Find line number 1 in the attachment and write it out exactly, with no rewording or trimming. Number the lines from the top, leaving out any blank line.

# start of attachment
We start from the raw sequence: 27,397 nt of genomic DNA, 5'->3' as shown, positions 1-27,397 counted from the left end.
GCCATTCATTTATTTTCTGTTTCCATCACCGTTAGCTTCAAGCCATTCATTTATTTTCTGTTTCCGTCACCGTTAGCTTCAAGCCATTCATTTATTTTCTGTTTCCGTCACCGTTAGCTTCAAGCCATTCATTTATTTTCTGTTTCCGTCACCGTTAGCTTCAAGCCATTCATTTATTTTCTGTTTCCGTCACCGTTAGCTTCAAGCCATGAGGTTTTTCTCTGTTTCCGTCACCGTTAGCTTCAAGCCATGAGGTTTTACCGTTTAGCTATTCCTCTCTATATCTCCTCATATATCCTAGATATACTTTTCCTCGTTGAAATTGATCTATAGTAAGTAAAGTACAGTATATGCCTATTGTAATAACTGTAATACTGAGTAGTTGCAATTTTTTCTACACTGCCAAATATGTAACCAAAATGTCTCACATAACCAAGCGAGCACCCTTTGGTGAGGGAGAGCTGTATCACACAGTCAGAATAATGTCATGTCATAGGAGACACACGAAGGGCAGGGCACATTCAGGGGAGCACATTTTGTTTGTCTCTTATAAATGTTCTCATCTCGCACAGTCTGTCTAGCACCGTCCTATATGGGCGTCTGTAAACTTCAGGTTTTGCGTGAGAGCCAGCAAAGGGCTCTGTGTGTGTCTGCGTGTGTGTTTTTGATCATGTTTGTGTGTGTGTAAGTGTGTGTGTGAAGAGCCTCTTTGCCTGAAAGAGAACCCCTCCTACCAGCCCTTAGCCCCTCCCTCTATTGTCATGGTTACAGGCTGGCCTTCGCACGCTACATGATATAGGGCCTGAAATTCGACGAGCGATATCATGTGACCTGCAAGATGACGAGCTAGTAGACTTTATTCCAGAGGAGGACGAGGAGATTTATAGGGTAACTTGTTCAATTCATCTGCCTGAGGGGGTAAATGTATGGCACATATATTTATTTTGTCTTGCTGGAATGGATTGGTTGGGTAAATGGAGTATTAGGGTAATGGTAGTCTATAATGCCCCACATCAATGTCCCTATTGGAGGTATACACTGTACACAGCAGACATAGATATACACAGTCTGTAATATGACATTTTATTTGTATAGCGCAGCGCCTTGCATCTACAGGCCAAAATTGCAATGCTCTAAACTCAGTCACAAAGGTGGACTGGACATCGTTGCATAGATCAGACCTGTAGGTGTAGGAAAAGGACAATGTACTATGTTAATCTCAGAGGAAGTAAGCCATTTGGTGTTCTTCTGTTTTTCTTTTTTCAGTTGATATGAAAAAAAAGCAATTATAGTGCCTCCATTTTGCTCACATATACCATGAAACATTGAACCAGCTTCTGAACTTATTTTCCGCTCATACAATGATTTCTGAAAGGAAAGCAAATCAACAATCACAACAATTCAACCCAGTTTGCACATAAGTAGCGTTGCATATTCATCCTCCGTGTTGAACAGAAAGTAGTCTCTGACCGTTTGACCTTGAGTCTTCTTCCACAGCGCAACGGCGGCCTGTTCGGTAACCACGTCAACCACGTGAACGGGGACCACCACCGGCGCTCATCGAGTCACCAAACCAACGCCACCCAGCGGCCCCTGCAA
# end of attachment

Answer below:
We start from the raw sequence: 27,397 nt of genomic DNA, 5'->3' as shown, positions 1-27,397 counted from the left end.